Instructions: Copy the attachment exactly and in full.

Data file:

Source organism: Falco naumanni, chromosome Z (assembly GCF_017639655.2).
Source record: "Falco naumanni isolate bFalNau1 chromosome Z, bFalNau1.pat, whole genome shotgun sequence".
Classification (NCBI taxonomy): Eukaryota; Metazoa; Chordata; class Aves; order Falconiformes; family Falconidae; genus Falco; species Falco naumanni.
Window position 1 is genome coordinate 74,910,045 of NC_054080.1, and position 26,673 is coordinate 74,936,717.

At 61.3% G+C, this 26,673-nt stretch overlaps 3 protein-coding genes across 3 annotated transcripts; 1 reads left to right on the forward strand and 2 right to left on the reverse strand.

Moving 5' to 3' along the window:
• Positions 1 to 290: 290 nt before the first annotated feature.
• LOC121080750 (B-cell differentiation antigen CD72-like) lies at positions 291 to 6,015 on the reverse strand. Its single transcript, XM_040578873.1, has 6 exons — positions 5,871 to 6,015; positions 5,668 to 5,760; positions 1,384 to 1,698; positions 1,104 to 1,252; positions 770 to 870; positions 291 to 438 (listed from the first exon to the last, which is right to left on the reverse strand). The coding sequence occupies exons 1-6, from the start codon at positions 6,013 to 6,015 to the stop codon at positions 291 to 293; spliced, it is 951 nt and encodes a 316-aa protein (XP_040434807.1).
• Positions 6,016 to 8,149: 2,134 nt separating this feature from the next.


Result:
Source organism: Falco naumanni, chromosome Z (assembly GCF_017639655.2).
Source record: "Falco naumanni isolate bFalNau1 chromosome Z, bFalNau1.pat, whole genome shotgun sequence".
Classification (NCBI taxonomy): Eukaryota; Metazoa; Chordata; class Aves; order Falconiformes; family Falconidae; genus Falco; species Falco naumanni.
Window position 1 is genome coordinate 74,910,045 of NC_054080.1, and position 26,673 is coordinate 74,936,717.

At 61.3% G+C, this 26,673-nt stretch overlaps 3 protein-coding genes across 3 annotated transcripts; 1 reads left to right on the forward strand and 2 right to left on the reverse strand.

Moving 5' to 3' along the window:
• Positions 1 to 290: 290 nt before the first annotated feature.
• LOC121080750 (B-cell differentiation antigen CD72-like) lies at positions 291 to 6,015 on the reverse strand. Its single transcript, XM_040578873.1, has 6 exons — positions 5,871 to 6,015; positions 5,668 to 5,760; positions 1,384 to 1,698; positions 1,104 to 1,252; positions 770 to 870; positions 291 to 438 (listed from the first exon to the last, which is right to left on the reverse strand). The coding sequence occupies exons 1-6, from the start codon at positions 6,013 to 6,015 to the stop codon at positions 291 to 293; spliced, it is 951 nt and encodes a 316-aa protein (XP_040434807.1).
• Positions 6,016 to 8,149: 2,134 nt separating this feature from the next.